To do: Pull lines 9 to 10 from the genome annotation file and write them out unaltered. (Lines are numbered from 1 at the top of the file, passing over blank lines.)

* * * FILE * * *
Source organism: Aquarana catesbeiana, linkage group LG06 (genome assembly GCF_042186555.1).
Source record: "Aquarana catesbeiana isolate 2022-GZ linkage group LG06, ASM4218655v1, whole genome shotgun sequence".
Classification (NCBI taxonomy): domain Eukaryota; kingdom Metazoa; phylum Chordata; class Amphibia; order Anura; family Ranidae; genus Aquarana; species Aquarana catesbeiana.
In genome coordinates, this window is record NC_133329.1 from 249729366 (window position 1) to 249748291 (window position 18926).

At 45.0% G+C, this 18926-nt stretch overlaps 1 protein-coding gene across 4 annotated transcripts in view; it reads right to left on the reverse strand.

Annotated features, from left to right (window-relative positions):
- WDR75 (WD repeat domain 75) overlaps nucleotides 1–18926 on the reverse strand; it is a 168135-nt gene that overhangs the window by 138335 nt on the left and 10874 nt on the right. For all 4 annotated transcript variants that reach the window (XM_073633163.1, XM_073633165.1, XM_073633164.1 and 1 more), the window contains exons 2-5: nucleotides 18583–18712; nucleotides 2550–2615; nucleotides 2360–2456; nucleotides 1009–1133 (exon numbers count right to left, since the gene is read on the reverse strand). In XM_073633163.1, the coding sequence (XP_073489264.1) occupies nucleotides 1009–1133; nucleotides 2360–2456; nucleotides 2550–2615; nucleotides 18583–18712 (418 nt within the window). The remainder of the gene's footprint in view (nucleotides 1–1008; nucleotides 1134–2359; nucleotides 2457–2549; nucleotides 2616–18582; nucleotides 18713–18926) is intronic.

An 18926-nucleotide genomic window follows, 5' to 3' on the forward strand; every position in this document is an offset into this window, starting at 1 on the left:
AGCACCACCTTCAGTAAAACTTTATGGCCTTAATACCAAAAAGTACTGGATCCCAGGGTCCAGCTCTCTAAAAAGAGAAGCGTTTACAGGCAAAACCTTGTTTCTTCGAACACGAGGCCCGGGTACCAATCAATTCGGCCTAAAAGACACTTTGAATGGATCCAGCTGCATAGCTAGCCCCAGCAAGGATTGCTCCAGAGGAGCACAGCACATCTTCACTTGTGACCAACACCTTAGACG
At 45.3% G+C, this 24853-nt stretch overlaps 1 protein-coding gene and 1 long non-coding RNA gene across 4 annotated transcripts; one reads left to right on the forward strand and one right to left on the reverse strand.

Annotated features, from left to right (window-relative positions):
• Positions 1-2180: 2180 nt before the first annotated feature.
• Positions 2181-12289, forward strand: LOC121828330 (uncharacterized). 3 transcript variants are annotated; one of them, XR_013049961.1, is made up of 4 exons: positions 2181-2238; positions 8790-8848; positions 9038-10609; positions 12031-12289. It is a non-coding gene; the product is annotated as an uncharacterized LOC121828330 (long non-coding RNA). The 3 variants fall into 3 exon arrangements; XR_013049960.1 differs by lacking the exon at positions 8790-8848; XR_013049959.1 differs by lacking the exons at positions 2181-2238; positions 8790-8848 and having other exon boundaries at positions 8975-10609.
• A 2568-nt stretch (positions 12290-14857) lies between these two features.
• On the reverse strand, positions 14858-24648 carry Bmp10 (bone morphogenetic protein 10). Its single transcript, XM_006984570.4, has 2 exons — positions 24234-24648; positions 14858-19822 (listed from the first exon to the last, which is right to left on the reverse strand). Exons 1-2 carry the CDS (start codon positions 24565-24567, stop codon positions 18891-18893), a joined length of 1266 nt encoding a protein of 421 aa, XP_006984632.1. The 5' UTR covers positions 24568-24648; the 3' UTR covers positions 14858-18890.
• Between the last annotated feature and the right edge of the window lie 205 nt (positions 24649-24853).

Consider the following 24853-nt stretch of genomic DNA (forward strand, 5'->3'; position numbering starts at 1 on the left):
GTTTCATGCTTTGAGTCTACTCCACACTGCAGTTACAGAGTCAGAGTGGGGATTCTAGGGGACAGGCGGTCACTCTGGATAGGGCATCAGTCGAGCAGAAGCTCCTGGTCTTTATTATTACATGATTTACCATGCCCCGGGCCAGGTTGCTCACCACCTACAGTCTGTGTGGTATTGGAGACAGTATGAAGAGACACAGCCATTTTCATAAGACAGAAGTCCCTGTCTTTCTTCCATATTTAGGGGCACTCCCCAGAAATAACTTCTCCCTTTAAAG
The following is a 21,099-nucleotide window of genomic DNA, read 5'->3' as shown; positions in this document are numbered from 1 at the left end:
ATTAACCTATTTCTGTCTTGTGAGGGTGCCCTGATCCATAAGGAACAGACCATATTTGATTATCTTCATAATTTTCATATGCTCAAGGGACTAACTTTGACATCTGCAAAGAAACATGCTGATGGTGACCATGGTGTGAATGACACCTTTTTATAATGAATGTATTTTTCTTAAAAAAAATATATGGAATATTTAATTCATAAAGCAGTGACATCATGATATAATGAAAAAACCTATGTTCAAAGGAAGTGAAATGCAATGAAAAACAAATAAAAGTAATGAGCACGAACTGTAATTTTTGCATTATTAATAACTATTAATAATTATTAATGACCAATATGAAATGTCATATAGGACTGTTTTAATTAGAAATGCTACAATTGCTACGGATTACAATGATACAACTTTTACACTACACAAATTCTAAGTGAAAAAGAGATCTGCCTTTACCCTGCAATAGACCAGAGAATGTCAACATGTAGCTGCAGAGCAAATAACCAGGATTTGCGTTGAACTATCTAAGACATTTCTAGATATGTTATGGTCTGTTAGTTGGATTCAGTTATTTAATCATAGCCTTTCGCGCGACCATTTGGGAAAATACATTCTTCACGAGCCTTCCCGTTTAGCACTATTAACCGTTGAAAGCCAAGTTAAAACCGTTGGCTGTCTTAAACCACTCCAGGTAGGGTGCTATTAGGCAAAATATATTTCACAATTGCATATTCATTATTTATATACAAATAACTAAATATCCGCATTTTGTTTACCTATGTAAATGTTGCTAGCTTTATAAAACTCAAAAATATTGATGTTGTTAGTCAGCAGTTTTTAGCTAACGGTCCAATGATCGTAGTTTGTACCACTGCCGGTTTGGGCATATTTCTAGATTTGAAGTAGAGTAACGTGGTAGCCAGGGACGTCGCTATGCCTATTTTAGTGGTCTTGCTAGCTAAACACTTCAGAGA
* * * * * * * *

AGCACCACCTTCAGTAAAACTTTATGGCCTTAATACCAAAAAGTACTGGATCCCAGGGTCCAGCTCTCTAAAAAGAGAAGCGTTTACAGGCAAAACCTTGTTTCTTCGAACACGAGGCCCGGGTACCAATCAATTCGGCCTAAAAGACACTTTGAATGGATCCAGCTGCATAGCTAGCCCCAGCAAGGATTGCTCCAGAGGAGCACAGCACATCTTCACTTGTGACCAACACCTTAGACG
At 45.3% G+C, this 24853-nt stretch overlaps 1 protein-coding gene and 1 long non-coding RNA gene across 4 annotated transcripts; one reads left to right on the forward strand and one right to left on the reverse strand.